We found a large house to rent to work from home during the first half of the month, visiting local attractions and coffee shops. Most of us took days off during the second half and went on mini-trips from Charleston and relaxed together.
It ended up being one of the best vacations. Covid made me realize that this type of extended, lazy trip is much more fun than the usually hurried vacations where you try to cram in as much as possible in the limited days off you have.
If there’s one thing I’d like to keep post-pandemic, it would be the option to work from home for an extended time during the holiday season and spend quality time with loved ones.
Aravind Anantha, Raleigh, N.C.
‘Forever Changed’: CEOs Are Dooming Business Travel — Maybe For Good
A Bloomberg survey of 45 large companies in the U.S., Europe and Asia shows that 84% plan to spend less on travel post-pandemic.
Business travel as we’ve known it is a thing of the past. From Pfizer Inc., Michelin and LG Electronics Inc. to HSBC Holdings Plc, Hershey Co., Invesco Ltd. and Deutsche Bank AG, businesses around the world are signaling that innovative new communications tools are making many pre-pandemic-era trips history.
Take Akzo Nobel NV, Europe’s biggest paint maker, for instance. At its Amsterdam headquarters, Chief Executive Officer Thierry Vanlancker has spent the past year watching his manufacturing head, David Prinselaar, flap his arms, madly gesticulate and seemingly talk to himself while “visiting” 124 plants by directing staff with high-definition augmented-reality headgear on factory floors.
A task that meant crisscrossing the globe in a plane before is now done in a fraction of the time — and with no jet lag. For Vanlancker, there’s no going back.
“Trips to drum up business could drop by a third, and internal meetings by even more,” he said in an interview. “It’s a good thing for our wallets and helps our sustainability targets. Our customers have had a year of training, so it’s not a social no-no anymore to just reach out by video… There’s an enormous efficiency element.”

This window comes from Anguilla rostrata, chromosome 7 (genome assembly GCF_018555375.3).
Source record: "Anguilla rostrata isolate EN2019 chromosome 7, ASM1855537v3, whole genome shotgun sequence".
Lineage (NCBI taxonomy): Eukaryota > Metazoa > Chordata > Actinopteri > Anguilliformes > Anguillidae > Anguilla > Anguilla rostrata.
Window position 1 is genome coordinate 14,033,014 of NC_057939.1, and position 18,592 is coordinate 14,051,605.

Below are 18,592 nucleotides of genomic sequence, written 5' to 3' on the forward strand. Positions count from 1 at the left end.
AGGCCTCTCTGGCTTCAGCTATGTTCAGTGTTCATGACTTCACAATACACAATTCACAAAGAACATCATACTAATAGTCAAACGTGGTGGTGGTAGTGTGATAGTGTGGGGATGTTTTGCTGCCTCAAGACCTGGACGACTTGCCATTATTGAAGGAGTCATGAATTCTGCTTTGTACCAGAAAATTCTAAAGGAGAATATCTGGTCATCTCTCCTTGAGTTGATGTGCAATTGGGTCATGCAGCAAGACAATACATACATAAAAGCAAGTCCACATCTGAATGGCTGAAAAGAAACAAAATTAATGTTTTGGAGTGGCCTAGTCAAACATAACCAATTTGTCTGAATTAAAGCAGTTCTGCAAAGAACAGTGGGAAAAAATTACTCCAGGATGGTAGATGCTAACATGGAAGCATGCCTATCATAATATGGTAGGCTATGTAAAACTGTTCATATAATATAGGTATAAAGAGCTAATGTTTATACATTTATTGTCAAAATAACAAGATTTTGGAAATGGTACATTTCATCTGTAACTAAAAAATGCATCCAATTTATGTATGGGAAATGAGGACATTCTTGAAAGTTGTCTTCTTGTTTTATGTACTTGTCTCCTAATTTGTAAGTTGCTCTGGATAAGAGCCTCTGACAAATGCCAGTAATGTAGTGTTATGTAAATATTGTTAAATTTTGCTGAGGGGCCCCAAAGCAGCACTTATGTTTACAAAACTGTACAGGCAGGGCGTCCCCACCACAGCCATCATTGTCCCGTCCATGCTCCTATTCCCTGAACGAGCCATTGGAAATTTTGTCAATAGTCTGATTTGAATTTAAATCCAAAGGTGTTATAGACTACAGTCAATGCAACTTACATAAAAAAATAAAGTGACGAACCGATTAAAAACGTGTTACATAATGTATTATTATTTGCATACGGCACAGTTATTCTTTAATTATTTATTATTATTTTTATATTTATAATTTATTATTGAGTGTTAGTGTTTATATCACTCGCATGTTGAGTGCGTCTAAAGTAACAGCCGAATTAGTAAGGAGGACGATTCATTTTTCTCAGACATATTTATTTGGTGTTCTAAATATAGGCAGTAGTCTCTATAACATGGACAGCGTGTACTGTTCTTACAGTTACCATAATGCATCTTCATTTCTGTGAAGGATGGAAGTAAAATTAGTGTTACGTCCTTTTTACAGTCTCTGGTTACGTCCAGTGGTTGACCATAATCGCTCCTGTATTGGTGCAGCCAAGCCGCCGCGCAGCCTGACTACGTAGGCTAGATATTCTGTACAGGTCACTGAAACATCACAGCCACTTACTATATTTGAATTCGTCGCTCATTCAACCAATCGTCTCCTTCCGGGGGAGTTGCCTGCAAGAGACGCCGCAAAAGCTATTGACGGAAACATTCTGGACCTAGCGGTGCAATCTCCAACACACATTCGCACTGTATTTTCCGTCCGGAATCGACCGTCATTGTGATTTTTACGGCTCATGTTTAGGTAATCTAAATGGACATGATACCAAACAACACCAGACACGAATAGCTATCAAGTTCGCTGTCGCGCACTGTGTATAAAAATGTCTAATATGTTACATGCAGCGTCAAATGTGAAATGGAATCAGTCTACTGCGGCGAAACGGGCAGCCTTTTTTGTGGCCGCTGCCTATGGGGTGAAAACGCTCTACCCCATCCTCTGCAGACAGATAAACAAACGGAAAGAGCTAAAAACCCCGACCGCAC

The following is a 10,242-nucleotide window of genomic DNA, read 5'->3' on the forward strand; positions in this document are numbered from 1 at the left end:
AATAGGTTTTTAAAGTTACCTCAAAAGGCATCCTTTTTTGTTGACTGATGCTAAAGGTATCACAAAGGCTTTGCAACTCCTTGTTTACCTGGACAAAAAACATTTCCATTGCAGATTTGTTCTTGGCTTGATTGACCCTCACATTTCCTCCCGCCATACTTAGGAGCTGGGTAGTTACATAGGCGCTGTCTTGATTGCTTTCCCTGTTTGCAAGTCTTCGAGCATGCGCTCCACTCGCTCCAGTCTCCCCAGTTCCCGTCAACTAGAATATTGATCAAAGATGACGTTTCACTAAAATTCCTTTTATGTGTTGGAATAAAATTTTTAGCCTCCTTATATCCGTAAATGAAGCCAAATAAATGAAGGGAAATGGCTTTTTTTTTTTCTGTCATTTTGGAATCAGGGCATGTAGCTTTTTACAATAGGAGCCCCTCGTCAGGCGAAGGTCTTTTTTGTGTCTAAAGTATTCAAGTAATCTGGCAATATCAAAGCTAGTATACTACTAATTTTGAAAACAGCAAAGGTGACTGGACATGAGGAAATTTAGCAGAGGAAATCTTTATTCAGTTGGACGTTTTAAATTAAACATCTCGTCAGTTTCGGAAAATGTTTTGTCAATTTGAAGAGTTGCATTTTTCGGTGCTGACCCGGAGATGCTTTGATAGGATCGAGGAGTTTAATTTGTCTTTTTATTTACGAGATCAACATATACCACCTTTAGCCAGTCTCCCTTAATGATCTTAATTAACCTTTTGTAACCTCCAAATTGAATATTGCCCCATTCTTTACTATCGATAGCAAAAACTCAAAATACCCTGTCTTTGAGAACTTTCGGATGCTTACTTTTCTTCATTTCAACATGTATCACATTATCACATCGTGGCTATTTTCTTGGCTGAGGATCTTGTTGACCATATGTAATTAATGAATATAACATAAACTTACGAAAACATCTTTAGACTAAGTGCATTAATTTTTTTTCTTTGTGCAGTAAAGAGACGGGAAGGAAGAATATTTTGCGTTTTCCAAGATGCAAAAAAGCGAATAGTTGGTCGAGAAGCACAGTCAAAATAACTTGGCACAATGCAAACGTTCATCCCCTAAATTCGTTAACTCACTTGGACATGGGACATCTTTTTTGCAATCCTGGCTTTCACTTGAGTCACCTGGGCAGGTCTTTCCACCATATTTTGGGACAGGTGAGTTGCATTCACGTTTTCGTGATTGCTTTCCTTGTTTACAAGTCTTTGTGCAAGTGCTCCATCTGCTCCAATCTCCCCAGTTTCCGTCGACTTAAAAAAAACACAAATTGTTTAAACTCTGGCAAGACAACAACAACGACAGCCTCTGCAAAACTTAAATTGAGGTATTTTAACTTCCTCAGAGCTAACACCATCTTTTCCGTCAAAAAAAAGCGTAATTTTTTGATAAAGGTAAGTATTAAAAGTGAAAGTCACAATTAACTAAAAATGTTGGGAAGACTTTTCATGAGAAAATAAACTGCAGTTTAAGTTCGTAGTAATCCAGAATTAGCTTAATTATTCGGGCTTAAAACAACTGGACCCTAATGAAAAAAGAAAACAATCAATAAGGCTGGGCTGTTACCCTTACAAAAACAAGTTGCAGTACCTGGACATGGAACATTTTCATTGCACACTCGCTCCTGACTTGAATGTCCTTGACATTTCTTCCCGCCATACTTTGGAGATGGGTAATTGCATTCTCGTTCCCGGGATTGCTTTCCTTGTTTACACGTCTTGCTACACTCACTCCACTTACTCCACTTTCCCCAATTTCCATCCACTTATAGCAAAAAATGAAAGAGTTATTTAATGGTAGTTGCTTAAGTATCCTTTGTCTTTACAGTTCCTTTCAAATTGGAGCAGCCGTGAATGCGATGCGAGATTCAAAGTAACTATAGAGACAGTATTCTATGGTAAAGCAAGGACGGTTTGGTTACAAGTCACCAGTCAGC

A Bloomberg survey of 45 large businesses in the U.S., Europe and Asia shows that 84% plan to spend less on travel post-pandemic. A majority of the respondents cutting travel budgets see reductions of between 20% and 40%, with about two in three slashing both internal and external in-person meetings.
The ease and efficiency of virtual software, cost savings and lower carbon emissions were the primary reasons cited for the cutbacks. According to the Global Business Travel Association, spending on corporate trips could slide to as low as $1.24 trillion by 2024 from a pre-pandemic peak in 2019 of $1.43 trillion.
Business travel has “forever changed,” Greg Hayes, CEO of jet-engine maker Raytheon Technologies Corp., said in a Bloomberg Radio interview in July. About 30% of normal commercial air traffic is corporate-related but only half of that is likely mandatory, he said. While the market may eventually recover, sophisticated communication technologies have “really changed our thinking in terms of productivity,” Hayes said.
Having saved billions from slashed travel budgets during the pandemic with only a marginal impact on operations, companies, banks, consulting firms and government offices will be hard pressed to explain why they’d return to their old ways.
Kit Kat chocolate-bar maker Hershey said the pandemic showed that online meetings were a more efficient use of time and financial resources. Companies like Pfizer are grappling with questions about what one accomplishes with a trip that can’t be done virtually, Tina Quattlebaum, its director of global travel operations, said at the GBTA Mid-Year Virtual Summit in July.
“We don’t think business travel will ever return to 2019 levels,” said Will Hawkley, the global head of travel and leisure at KPMG LLP. “Corporates are looking at their bottom-line, their environmental commitments, the demand from employees for more flexible working and thinking: Why do I have to bring that back?”
That’s a blow to the airline and hospitality industries — already among the biggest casualties of the pandemic. Business travelers, who buy premium-class or more-expensive refundable tickets, rang in as much as three-quarters of airlines’ pre-pandemic profits while accounting for only 12% of seats, according to PwC.
The hotels sector, which draws about two-thirds of its revenue from business travelers, could see a dip of as much as 18% by 2022 as virtual meetings replace 27% of corporate travel volumes, a Morgan Stanley study shows.
The world’s biggest airlines collectively lost a whopping $126 billion in 2020 and are set to lose another $48 billion this year, according to the International Air Transport Association, their lobby.
As they wrestle with those losses and the huge debts racked up after coronavirus punctured a decades-long boom in travel, the last thing airlines need is corporate customers cutting back. Carriers like Lufthansa, Air France-KLM, Delta Air Lines and American Airlines, with thousands of staff and overhead to support, depend on business travelers returning.
“The effect of this structural decrease in business travel will be enormous for the industry, and especially for the airlines that are the most exposed to this category of traveler,” said Pascal Fabre, managing director in Paris for AlixPartners, a consulting firm.